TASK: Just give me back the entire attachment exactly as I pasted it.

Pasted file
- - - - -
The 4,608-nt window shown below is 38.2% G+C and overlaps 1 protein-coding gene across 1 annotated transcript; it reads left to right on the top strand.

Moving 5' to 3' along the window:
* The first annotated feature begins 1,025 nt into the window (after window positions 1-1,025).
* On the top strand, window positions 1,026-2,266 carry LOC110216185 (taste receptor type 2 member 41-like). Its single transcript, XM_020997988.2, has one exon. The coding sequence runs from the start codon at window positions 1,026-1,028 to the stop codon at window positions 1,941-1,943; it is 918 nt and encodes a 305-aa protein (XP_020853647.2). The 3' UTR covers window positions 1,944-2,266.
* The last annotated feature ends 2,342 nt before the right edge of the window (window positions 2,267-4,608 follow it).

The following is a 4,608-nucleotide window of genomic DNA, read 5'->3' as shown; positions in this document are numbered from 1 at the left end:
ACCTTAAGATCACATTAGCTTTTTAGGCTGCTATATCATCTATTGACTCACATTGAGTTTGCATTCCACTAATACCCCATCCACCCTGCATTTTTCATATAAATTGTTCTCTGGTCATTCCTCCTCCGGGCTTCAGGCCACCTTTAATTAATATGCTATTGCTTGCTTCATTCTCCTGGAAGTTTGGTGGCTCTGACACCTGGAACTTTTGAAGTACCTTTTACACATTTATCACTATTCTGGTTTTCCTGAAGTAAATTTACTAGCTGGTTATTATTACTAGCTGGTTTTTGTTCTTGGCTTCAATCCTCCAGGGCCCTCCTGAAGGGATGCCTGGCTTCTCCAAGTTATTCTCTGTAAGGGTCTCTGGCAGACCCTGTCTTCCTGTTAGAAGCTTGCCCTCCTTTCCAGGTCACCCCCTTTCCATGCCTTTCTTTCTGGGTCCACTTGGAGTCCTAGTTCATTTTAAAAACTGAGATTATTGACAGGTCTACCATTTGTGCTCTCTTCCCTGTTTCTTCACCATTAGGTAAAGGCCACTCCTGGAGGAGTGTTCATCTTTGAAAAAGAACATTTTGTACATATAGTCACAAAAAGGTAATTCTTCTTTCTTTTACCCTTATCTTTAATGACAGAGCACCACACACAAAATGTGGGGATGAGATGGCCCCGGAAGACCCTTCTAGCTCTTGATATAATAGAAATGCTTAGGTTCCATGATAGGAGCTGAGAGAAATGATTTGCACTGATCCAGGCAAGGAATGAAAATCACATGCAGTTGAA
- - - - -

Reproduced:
The 4,608-nt window shown below is 38.2% G+C and overlaps 1 protein-coding gene across 1 annotated transcript; it reads left to right on the top strand.

Moving 5' to 3' along the window:
* The first annotated feature begins 1,025 nt into the window (after window positions 1-1,025).
* On the top strand, window positions 1,026-2,266 carry LOC110216185 (taste receptor type 2 member 41-like). Its single transcript, XM_020997988.2, has one exon. The coding sequence runs from the start codon at window positions 1,026-1,028 to the stop codon at window positions 1,941-1,943; it is 918 nt and encodes a 305-aa protein (XP_020853647.2). The 3' UTR covers window positions 1,944-2,266.
* The last annotated feature ends 2,342 nt before the right edge of the window (window positions 2,267-4,608 follow it).

The following is a 4,608-nucleotide window of genomic DNA, read 5'->3' as shown; positions in this document are numbered from 1 at the left end:
ACCTTAAGATCACATTAGCTTTTTAGGCTGCTATATCATCTATTGACTCACATTGAGTTTGCATTCCACTAATACCCCATCCACCCTGCATTTTTCATATAAATTGTTCTCTGGTCATTCCTCCTCCGGGCTTCAGGCCACCTTTAATTAATATGCTATTGCTTGCTTCATTCTCCTGGAAGTTTGGTGGCTCTGACACCTGGAACTTTTGAAGTACCTTTTACACATTTATCACTATTCTGGTTTTCCTGAAGTAAATTTACTAGCTGGTTATTATTACTAGCTGGTTTTTGTTCTTGGCTTCAATCCTCCAGGGCCCTCCTGAAGGGATGCCTGGCTTCTCCAAGTTATTCTCTGTAAGGGTCTCTGGCAGACCCTGTCTTCCTGTTAGAAGCTTGCCCTCCTTTCCAGGTCACCCCCTTTCCATGCCTTTCTTTCTGGGTCCACTTGGAGTCCTAGTTCATTTTAAAAACTGAGATTATTGACAGGTCTACCATTTGTGCTCTCTTCCCTGTTTCTTCACCATTAGGTAAAGGCCACTCCTGGAGGAGTGTTCATCTTTGAAAAAGAACATTTTGTACATATAGTCACAAAAAGGTAATTCTTCTTTCTTTTACCCTTATCTTTAATGACAGAGCACCACACACAAAATGTGGGGATGAGATGGCCCCGGAAGACCCTTCTAGCTCTTGATATAATAGAAATGCTTAGGTTCCATGATAGGAGCTGAGAGAAATGATTTGCACTGATCCAGGCAAGGAATGAAAATCACATGCAGTTGAA